]. However, in the way this was implemented, the imaging is restricted to a single focal plane, which is very hindering for applications. In such applications, the creation of a focus behind a turbid layer relies on a beacon that delivers a contrast that can be detected an increased by wave-front shaping or phase conjugation. This can be a fluorescent particle [23

23. I. M. Vellekoop, E. G. van Putten, A. Lagendijk, and A. P. Mosk, “Demixing light paths inside disordered metamaterials,” Opt. Express 16, 67–80 (2008). [CrossRef] [PubMed]

] or a second harmonic generating quantum dot [8

8. C. L. Hsieh, Y. Pu, R. Grange, G. Laporte, and D. Psaltis, “Imaging through turbid layers by scanning the phase conjugated second harmonic radiation from a nanoparticle,” Opt. Express 18, 20723–20731 (2010). [CrossRef] [PubMed]

]. Thus, by being limited to a single plane of imaging, any interesting structures in the vicinity of the beacon but in a different plane cannot be imaged. Similar to two-photon microscopy, one would therefore like to be able to also investigate the third dimension. Unfortunately it is not possible to simply scan the sample for this purpose, since this will lead to random phase shifts induced by the scattering layer, which destroy the interference based focus. This will already happen for movements on a scale of the wavelength divided by the number of scattering events, i.e. a few nm in our case.

Here, we show that this can however be achieved by adding an additional parabolic phase shift to the spatial light modulation. This phase field works as the addition of a lens, which will move the focus in the z-direction. As with the linear phase shift for the planar scanning, the memory effects leads to a conservation of the change in focus over a certain angular range given by the thickness of the turbid layer. For a geometry as we are using, with a turbid layer some distance in front of the interesting structure, the range of scanning possible in the z-direction actually is bigger than that in the plane, as we will discuss below.

In the following, we will discuss first the setup and samples used to show that three dimensional imaging behind turbid layers is possible. Then we will discuss the theory of the memory effect and discuss the difference between planar and z-direction scanning, especially in the light of applications. Finally, we will show the results of our scanning microscope experiment before putting the technique in perspective in terms of its strengths and weaknesses in the conclusions.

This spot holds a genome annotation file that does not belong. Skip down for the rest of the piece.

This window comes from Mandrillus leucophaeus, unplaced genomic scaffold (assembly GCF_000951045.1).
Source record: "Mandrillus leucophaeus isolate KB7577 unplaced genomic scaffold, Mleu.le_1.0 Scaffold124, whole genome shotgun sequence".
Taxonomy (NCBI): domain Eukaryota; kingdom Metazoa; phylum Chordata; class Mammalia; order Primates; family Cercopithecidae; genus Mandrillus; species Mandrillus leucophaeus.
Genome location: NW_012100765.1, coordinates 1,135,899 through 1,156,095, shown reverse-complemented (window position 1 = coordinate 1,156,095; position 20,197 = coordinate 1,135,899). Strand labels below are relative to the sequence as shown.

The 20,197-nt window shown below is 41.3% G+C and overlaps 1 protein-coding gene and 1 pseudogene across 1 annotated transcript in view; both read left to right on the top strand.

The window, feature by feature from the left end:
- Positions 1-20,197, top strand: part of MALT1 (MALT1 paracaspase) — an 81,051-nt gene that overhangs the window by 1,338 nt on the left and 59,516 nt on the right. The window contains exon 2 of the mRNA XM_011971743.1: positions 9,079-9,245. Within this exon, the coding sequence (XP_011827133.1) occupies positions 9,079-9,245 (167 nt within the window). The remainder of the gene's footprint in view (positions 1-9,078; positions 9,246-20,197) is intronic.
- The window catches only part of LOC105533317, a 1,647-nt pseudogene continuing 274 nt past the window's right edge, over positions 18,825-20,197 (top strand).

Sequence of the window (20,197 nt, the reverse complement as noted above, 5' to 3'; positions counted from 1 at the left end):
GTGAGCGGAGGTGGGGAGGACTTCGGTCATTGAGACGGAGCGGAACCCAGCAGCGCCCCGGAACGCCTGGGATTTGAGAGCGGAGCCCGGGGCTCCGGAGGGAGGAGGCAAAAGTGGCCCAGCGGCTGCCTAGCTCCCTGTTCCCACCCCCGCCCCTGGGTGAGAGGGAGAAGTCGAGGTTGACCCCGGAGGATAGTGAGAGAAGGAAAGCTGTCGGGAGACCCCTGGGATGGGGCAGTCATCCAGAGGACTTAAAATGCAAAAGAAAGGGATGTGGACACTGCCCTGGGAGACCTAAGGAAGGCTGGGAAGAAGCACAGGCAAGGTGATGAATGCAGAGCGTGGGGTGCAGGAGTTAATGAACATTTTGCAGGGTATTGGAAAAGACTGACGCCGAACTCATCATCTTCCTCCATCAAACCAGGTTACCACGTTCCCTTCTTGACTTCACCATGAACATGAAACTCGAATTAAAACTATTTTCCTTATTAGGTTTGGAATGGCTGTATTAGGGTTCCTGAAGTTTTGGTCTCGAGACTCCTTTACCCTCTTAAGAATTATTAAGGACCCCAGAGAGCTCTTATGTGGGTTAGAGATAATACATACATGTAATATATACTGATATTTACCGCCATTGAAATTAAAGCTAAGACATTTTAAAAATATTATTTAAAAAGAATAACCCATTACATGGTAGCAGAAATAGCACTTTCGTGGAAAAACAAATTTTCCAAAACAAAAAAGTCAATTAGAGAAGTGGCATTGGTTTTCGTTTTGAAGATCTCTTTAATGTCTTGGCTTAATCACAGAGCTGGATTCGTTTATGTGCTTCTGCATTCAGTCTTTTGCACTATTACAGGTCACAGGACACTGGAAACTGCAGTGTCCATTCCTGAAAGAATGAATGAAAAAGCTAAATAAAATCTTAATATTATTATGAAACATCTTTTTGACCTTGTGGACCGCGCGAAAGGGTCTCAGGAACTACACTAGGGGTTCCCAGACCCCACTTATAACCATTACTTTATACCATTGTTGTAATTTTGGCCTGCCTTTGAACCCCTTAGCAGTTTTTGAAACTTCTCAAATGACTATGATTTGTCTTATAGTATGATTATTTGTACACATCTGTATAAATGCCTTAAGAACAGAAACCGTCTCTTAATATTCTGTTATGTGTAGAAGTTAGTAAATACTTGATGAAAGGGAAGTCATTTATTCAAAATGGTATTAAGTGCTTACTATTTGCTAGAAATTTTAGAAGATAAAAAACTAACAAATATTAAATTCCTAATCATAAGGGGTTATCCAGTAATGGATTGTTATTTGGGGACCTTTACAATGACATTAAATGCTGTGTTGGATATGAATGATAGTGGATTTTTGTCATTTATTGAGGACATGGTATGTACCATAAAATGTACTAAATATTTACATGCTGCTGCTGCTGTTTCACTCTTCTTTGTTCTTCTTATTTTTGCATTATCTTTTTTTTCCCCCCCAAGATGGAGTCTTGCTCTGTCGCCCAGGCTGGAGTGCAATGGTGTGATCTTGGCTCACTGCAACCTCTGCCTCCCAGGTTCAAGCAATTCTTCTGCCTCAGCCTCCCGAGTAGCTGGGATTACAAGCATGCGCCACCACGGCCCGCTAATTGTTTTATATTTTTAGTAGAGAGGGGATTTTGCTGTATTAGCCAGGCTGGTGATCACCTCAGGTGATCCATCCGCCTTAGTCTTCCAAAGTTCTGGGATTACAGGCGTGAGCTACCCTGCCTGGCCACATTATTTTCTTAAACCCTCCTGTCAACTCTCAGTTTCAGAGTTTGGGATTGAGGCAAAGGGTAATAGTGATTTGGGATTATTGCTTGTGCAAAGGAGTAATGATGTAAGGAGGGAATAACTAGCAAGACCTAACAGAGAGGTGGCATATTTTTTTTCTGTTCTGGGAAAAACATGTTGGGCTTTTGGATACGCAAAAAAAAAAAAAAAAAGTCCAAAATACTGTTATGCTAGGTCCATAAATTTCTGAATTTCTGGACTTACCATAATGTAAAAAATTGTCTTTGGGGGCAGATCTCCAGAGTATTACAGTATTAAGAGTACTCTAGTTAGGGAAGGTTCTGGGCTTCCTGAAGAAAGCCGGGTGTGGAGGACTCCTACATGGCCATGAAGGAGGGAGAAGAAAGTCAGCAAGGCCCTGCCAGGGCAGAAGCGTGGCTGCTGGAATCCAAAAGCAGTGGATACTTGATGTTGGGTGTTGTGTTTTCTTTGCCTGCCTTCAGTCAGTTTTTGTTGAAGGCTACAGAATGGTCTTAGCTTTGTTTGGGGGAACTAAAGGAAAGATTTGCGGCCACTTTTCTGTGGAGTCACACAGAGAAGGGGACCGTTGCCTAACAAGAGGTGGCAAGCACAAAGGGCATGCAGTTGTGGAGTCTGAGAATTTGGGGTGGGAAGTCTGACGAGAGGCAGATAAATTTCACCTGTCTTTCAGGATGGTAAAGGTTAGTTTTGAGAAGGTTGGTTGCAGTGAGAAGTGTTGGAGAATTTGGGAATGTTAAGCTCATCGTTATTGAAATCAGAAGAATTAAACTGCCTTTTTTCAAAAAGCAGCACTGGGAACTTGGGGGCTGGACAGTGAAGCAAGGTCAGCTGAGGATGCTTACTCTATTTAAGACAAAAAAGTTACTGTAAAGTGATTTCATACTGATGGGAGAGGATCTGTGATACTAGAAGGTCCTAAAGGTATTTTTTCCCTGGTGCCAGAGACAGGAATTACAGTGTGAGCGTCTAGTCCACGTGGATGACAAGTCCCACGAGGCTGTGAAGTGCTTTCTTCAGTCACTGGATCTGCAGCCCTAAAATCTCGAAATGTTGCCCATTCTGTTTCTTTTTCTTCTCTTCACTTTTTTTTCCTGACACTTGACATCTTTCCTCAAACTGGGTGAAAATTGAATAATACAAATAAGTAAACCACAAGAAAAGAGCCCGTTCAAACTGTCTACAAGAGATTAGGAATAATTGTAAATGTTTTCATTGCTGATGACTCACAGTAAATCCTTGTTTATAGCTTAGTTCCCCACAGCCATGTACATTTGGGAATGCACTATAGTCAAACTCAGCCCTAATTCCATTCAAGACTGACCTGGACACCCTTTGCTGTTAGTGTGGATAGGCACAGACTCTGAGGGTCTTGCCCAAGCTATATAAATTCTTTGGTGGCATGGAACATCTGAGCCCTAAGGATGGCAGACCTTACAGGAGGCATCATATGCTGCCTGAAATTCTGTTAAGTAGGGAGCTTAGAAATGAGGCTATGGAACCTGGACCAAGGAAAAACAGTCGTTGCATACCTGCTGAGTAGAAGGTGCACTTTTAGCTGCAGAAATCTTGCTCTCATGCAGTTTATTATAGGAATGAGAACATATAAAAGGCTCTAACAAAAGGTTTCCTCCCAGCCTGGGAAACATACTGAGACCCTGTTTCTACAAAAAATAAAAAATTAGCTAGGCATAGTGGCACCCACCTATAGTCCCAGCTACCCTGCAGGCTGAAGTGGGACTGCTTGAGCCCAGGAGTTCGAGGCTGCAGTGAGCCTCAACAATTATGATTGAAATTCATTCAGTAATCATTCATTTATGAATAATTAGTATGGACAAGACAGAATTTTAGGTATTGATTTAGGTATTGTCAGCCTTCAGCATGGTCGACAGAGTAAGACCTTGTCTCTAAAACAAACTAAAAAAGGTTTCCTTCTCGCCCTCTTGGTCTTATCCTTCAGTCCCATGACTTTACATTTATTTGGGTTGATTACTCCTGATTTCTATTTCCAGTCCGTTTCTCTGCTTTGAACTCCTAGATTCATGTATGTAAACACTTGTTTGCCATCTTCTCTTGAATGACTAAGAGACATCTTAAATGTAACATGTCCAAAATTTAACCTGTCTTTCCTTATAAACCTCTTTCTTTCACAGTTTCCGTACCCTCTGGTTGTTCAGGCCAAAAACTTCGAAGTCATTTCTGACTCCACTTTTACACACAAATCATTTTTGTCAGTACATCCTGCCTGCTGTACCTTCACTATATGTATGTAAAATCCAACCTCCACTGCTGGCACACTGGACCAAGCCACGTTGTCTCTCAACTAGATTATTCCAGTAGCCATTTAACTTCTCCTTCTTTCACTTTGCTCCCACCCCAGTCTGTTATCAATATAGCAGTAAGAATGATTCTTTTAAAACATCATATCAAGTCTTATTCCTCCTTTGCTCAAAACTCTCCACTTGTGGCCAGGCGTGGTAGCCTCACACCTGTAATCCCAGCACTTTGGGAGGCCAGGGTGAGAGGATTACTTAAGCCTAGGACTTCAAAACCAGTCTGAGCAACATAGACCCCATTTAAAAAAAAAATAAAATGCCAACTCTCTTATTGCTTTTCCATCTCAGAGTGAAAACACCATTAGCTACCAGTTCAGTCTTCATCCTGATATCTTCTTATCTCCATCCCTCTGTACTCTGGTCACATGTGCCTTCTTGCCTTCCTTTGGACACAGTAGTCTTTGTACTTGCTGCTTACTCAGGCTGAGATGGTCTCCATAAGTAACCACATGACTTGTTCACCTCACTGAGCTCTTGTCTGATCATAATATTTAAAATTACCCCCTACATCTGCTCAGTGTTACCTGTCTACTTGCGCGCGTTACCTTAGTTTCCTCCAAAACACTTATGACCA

2. Setup and samples

As a means to create samples illustrating the technique of fluorescent imaging behind a turbid layer, we covered one side of a glass microscope slide (thickness: a = 1mm) with Zinc Oxide pigment. The thickness of this layer was approximately 15 μm corresponding to more than 15 mean free paths. Thus, the light behind this layer is highly disordered and has undergone at least 200 scattering events. Thus, the layer is completely intransparent. On the other side of the microscope slide, we have attached a number of fluorescent nano-beads (Poybeads 450 nm), which can act as a marker. The absorption spectrum of the beads has a maximum around 480 nm, which corresponds to our illuminating light and emission maximally at 530 nm. The beads have a diameter of 450 nm comparable to the resolution we have previously determined in the x–y directions [7

7. I. M. Vellekoop and C. M. Aegerter, “Scattered light fluorescence microscopy: imaging through turbid media,” Opt. Lett. 35, 1245–1247 (2010). [CrossRef] [PubMed]

].

The optical setup (see Fig. 1) consists of an illuminating blue laser (Spectra- Physics Cyan 40 mW, 488 nm), which is expanded and passed through a galvo-scanner (General Scanning LDS-07-OH) before being reflected off a spatial light modulator (Holoeye HEO 1080 P), which is computer controlled. The optimization of the incoming wave-front will be carried out by this SLM. The scanning in the x–y plane is carried out by the galvo scanner tilting the incoming wave front, whereas the z-direction will be scanned by the SLM by the addition of a parabolic phase pattern to the optimized one. The surface of the SLM is then imaged onto the surface of the scattering layer with a 40x microscope objective (Zeiss A-Plan 40x/0.25). This yields a illuminated spot on the turbid layer with a diameter of r = 80μm. Behind the sample, a Semrock GFP-3035B filter is used to discard the illuminating light, such that only the fluorescent signal is detected by a Photomultiplier (Hamamatsu). The signal in the photomultiplier is the scanned signal illustrated in the figures below after having passed through a low pass filter to increase the signal to noise ratio.